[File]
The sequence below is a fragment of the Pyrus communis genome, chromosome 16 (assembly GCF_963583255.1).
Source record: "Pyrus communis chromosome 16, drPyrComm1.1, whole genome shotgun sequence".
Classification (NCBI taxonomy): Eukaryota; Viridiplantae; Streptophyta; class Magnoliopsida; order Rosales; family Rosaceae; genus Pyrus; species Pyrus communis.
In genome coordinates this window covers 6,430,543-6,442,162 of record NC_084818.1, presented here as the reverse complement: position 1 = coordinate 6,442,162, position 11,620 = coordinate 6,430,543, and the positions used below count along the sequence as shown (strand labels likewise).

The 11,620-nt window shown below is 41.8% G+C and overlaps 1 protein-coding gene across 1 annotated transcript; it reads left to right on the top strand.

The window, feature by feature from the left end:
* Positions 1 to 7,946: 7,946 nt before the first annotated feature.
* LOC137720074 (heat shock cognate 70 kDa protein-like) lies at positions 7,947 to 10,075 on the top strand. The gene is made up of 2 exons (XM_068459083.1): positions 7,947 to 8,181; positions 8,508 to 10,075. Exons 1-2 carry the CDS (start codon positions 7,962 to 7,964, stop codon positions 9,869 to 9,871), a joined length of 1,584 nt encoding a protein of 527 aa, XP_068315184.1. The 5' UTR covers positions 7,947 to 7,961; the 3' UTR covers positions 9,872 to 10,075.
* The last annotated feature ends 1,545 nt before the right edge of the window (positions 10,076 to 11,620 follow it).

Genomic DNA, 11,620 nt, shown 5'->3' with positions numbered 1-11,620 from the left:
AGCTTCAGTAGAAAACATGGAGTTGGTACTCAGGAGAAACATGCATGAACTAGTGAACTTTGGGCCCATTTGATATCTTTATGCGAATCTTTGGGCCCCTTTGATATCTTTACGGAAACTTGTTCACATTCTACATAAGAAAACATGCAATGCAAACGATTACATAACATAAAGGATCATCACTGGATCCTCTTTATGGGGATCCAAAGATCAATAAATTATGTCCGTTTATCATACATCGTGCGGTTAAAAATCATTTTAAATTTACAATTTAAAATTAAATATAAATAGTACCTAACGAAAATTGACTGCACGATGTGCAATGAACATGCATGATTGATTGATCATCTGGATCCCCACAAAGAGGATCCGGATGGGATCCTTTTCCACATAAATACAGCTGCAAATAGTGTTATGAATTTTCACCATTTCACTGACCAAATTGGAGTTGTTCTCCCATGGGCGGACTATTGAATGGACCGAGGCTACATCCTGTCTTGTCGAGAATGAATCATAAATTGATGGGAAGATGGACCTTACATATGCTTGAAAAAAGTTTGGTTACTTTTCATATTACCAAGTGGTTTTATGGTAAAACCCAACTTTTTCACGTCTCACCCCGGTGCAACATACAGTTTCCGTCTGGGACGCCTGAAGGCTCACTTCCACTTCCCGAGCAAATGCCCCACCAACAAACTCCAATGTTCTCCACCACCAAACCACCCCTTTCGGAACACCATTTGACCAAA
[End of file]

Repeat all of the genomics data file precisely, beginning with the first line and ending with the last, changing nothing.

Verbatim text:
The sequence below is a fragment of the Pyrus communis genome, chromosome 16 (assembly GCF_963583255.1).
Source record: "Pyrus communis chromosome 16, drPyrComm1.1, whole genome shotgun sequence".
Classification (NCBI taxonomy): Eukaryota; Viridiplantae; Streptophyta; class Magnoliopsida; order Rosales; family Rosaceae; genus Pyrus; species Pyrus communis.
In genome coordinates this window covers 6,430,543-6,442,162 of record NC_084818.1, presented here as the reverse complement: position 1 = coordinate 6,442,162, position 11,620 = coordinate 6,430,543, and the positions used below count along the sequence as shown (strand labels likewise).

The 11,620-nt window shown below is 41.8% G+C and overlaps 1 protein-coding gene across 1 annotated transcript; it reads left to right on the top strand.

The window, feature by feature from the left end:
* Positions 1 to 7,946: 7,946 nt before the first annotated feature.
* LOC137720074 (heat shock cognate 70 kDa protein-like) lies at positions 7,947 to 10,075 on the top strand. The gene is made up of 2 exons (XM_068459083.1): positions 7,947 to 8,181; positions 8,508 to 10,075. Exons 1-2 carry the CDS (start codon positions 7,962 to 7,964, stop codon positions 9,869 to 9,871), a joined length of 1,584 nt encoding a protein of 527 aa, XP_068315184.1. The 5' UTR covers positions 7,947 to 7,961; the 3' UTR covers positions 9,872 to 10,075.
* The last annotated feature ends 1,545 nt before the right edge of the window (positions 10,076 to 11,620 follow it).

Genomic DNA, 11,620 nt, shown 5'->3' with positions numbered 1-11,620 from the left:
AGCTTCAGTAGAAAACATGGAGTTGGTACTCAGGAGAAACATGCATGAACTAGTGAACTTTGGGCCCATTTGATATCTTTATGCGAATCTTTGGGCCCCTTTGATATCTTTACGGAAACTTGTTCACATTCTACATAAGAAAACATGCAATGCAAACGATTACATAACATAAAGGATCATCACTGGATCCTCTTTATGGGGATCCAAAGATCAATAAATTATGTCCGTTTATCATACATCGTGCGGTTAAAAATCATTTTAAATTTACAATTTAAAATTAAATATAAATAGTACCTAACGAAAATTGACTGCACGATGTGCAATGAACATGCATGATTGATTGATCATCTGGATCCCCACAAAGAGGATCCGGATGGGATCCTTTTCCACATAAATACAGCTGCAAATAGTGTTATGAATTTTCACCATTTCACTGACCAAATTGGAGTTGTTCTCCCATGGGCGGACTATTGAATGGACCGAGGCTACATCCTGTCTTGTCGAGAATGAATCATAAATTGATGGGAAGATGGACCTTACATATGCTTGAAAAAAGTTTGGTTACTTTTCATATTACCAAGTGGTTTTATGGTAAAACCCAACTTTTTCACGTCTCACCCCGGTGCAACATACAGTTTCCGTCTGGGACGCCTGAAGGCTCACTTCCACTTCCCGAGCAAATGCCCCACCAACAAACTCCAATGTTCTCCACCACCAAACCACCCCTTTCGGAACACCATTTGACCAAA